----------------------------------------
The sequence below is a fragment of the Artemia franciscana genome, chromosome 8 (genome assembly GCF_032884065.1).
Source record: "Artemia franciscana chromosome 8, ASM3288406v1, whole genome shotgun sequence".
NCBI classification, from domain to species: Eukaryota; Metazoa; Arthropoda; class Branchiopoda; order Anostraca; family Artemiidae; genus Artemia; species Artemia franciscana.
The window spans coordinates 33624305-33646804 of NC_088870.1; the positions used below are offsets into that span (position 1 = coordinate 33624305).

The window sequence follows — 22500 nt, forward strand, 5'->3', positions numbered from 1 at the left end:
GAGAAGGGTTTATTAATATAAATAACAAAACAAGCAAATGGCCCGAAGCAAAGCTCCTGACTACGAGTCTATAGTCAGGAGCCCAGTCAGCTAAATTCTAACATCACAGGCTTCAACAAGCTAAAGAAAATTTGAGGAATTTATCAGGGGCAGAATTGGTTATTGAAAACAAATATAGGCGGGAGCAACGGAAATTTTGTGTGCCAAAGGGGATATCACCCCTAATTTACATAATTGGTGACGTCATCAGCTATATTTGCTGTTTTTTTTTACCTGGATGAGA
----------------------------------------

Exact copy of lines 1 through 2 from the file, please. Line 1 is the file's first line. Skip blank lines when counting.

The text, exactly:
The sequence below is a fragment of the Artemia franciscana genome, chromosome 8 (genome assembly GCF_032884065.1).
Source record: "Artemia franciscana chromosome 8, ASM3288406v1, whole genome shotgun sequence".